In President Barack Obama’s penultimate State of the Union address last Tuesday, there was no reference to Syrian dictator Bashar al-Assad. This was the first time since 2011 and the eruption of the brutal Syrian civil war that Obama had not mentioned, or even obliquely alluded to, the Syrian dictator’s crimes against humanity.
This was no accident. Little more than one year after the President of the United States addressed the American people in a prime time address aimed at shoring up support for a humanitarian intervention in a war in which Assad had deployed weapons of mass destruction against civilian populations, America’s regional doctrine has evolved dramatically.
“The future of Syria must be determined by its people, but President Bashar al-Assad is standing in their way,” read a White House statement in 2011. “For the sake of the Syrian people, the time has come for President Assad to step aside.” Obama later insisted extemporaneously that “Assad must go,” and set his now infamous “red line” for military action in Syria.
For the sake of political expediency, Obama backed off both his “red line” and his insistence that Assad must be removed. The president did not want to invite scorn by taking a necessary course of action that was nevertheless opposed by a majority of the public. Today, 220,000 lives later and following the precedent-setting use of chemical weapons, the White House has essentially conceded that Assad must stay.
“[I]t has to be dispiriting for the president who created the Atrocities Prevention Board (“President Obama has made the prevention of atrocities a key focus of this Administration’s foreign policy,” a White House fact sheet says) to acknowledge implicitly that he has no Syria strategy without Assad,” wrote Fred Hiatt in The Washington Post.
Hiatt observed that Assad is not the only partner of necessity that the Obama White House has reluctantly embraced. From Egypt’s junta leader-turned-president Abdel Fattah el-Sisi, to the government of Bahrain, to Uzbekistan’s Islam Karimov, the White House is sacrificing American ideals in the name of expediency.
From Azerbaijan to Saudi Arabia, where Obama will visit Tuesday, the United States is cozying up to dictators who share some key attributes. They agree with the United States that Islamic extremism must be fought. But they also go after nonviolent opponents — and they are most ferocious against secular, liberal critics. By destroying any moderate forces, they can present themselves as the only alternative to religious fundamentalism.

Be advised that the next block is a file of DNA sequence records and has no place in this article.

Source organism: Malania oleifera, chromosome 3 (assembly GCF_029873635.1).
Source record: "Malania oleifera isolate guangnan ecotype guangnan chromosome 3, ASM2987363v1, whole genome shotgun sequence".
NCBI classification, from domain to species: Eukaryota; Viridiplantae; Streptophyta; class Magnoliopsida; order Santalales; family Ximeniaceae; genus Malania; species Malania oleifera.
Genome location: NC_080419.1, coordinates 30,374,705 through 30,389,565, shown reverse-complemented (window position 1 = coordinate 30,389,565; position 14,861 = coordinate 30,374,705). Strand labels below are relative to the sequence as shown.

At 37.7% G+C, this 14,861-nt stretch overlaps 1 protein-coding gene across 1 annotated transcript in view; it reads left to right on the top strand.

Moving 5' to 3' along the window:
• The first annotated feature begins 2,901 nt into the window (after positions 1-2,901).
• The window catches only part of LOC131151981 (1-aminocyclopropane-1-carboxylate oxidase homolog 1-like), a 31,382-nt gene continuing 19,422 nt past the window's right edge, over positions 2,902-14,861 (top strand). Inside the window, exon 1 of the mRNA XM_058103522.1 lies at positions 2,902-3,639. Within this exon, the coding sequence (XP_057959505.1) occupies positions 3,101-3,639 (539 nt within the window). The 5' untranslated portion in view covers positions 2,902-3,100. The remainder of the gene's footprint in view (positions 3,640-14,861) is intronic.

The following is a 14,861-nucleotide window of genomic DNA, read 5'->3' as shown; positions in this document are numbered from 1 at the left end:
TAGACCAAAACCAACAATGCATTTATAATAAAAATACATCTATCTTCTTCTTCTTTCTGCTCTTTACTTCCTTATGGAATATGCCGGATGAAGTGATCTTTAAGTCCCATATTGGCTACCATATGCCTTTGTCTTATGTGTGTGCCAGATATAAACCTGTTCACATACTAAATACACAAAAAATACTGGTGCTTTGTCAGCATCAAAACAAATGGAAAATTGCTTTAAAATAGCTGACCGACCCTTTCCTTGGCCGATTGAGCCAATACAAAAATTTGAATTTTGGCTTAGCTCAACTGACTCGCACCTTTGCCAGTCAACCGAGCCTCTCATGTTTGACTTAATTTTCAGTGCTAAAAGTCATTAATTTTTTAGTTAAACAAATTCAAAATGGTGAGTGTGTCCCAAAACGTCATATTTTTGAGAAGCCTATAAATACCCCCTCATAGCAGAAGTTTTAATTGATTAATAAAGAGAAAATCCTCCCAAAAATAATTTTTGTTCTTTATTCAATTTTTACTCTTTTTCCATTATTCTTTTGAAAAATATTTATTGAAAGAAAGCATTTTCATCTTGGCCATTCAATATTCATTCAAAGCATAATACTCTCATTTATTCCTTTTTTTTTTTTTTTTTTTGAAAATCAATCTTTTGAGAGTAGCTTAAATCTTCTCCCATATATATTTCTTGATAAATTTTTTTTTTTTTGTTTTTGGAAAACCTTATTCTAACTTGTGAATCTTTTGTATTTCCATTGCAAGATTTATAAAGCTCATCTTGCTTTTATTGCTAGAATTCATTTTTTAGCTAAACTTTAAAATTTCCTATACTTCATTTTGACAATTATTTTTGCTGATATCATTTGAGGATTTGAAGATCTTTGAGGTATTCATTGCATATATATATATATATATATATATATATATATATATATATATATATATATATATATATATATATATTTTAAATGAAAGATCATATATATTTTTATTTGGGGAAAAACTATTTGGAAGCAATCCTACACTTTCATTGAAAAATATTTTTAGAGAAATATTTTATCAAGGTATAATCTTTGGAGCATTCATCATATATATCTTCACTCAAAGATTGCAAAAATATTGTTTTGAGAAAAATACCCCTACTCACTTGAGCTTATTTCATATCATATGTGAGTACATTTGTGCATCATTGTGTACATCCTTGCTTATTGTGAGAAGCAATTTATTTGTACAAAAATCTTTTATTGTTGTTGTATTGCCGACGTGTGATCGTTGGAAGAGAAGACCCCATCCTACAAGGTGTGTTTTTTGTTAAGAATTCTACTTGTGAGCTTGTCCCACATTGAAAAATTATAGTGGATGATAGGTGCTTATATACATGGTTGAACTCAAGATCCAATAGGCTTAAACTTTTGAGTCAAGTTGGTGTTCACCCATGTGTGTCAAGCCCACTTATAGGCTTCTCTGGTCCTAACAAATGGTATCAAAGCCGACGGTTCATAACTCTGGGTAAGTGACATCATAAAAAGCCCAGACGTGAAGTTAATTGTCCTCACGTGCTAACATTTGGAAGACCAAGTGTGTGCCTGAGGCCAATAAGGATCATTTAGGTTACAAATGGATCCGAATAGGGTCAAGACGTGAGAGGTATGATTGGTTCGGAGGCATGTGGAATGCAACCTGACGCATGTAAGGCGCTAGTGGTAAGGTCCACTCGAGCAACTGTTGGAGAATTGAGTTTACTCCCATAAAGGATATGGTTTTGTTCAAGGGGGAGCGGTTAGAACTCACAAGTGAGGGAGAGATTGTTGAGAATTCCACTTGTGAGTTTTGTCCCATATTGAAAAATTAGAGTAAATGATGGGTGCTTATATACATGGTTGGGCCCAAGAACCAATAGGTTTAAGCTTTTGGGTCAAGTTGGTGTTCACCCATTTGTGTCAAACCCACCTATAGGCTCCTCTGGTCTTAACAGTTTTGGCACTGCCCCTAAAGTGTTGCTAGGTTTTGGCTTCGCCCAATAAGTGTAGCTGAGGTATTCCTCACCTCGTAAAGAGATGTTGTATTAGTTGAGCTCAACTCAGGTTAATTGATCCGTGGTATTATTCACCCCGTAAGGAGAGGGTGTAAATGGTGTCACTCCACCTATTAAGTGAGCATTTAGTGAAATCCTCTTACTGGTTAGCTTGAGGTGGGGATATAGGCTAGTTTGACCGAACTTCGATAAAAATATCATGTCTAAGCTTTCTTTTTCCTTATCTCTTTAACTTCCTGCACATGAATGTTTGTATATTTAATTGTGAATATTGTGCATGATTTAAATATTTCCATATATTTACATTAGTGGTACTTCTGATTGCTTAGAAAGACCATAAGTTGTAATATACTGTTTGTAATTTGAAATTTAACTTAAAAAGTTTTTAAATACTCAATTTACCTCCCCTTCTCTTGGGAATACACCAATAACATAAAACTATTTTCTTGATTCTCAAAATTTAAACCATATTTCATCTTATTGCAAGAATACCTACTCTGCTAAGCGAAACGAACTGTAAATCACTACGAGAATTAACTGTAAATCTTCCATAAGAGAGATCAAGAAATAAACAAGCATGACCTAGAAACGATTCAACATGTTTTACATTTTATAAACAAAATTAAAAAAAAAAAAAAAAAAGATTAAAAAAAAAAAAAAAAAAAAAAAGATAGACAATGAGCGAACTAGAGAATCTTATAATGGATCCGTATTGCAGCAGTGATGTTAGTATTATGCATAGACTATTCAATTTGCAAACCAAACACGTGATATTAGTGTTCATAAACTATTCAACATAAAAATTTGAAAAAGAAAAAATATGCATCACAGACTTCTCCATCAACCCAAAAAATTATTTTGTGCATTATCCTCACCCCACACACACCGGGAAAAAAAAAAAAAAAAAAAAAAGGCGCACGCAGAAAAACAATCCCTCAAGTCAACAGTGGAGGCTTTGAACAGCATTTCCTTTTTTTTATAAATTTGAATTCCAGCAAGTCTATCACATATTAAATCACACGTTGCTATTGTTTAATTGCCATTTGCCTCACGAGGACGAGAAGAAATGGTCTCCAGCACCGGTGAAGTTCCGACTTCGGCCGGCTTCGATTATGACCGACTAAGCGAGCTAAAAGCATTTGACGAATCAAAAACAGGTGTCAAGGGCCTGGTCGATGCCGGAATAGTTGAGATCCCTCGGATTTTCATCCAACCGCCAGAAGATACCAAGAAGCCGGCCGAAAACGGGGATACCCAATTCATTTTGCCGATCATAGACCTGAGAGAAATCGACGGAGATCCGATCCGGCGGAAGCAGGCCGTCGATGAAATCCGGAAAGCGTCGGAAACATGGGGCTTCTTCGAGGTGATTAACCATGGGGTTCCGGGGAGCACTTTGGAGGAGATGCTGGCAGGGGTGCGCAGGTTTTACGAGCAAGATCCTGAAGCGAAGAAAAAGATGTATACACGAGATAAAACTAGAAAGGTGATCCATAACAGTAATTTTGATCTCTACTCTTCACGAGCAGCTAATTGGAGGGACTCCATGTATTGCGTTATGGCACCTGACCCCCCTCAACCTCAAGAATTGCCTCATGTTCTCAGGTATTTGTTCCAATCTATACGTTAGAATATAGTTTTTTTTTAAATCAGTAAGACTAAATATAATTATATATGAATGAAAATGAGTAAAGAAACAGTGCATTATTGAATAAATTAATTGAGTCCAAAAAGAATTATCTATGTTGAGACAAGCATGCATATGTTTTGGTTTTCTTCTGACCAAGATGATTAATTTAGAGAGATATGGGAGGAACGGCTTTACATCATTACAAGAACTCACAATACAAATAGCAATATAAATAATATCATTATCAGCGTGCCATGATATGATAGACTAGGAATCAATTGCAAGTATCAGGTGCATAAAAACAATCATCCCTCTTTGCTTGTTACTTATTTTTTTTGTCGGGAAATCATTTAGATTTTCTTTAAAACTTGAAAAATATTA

If partnering with these people offered an effective defense against terrorism, maybe it would be worth overcoming any moral qualms.
The Wall Street Journal’s editorial board has noticed that the White House is signaling its acceptance of the status quo in Syria. That disturbing development in concert with the administration’s conciliatory approach to a rapidly nuclearizing Iran has prompted the paper to sound the alarm bells.
Aligning with Assad will also undermine the anti-ISIS coalition that Mr. Obama said in his State of the Union address is broad and stalwart. Apart from the Iraqis and Kurds, the two most important nations in that coalition are Saudi Arabia and Turkey. Both are enemies of Assad and have been urging the U.S. to more actively assist in his ouster. The Turks in particular have offered only tepid support because Mr. Obama won’t assist the anti-Assad rebels with some kind of no-fly safe haven.
Assad and Iran also aren’t doing all that much to defeat Islamic State, which continues to hold major chunks of Syria. Instead they have focused on defeating the non-jihadist rebels that Mr. Obama has said the U.S. supports. This makes strategic sense for Assad, who wants to become the only alternative to ISIS so the West will have nowhere else to turn.
The longer-term worry is that propping up Assad will assist Iran’s strategy to become the dominant regional power to the detriment of Saudi Arabia, the Gulf states and Israel. Those U.S. allies fear that this is precisely what Mr. Obama is moving toward—an entente with Iran that starts with a nuclear accord that leaves Tehran on the cusp of having the bomb whenever it chooses. Then the U.S. winks at Assad’s survival in Syria.
It is in that final paragraph that the most all-consuming fear is articulated. The White House is eagerly sacrificing America’s moral authority in the Middle East, and there is no shortage of irony in the fact that Obama campaigned on the pledge that he would restore the region’s faith in American ideals. The more pressing source of concern, however, is that the last six years of governance from the White House have conceded American global retrenchment will ultimately yield the reestablishment of zones of influence.
In Eastern Europe, Russia is casually deploying combat troops into adjacent nations in a flagrant effort to reconstruct the former Soviet sphere. In East Asia, a rising China is acquiring territory in the South China Sea in preparation for what many believe will be an attempt to follow in Moscow’s footsteps in the Spratlys. In the Middle East, Iran, Saudi Arabia, Egypt, and Turkey are engaged in a terrifying and increasingly overt contest to carve the region up into spheres of influence in preparation for a contest that will determine which power will enjoy regional hegemony.
This is all quite destabilizing and will inevitably lead to the return of great power conflict. Whether the president has intentionally embarked on a course designed to reshape America’s approach to foreign alliances or is merely pursuing the path of least resistance, the results will be catastrophically similar. And the verdict of history will not be kind.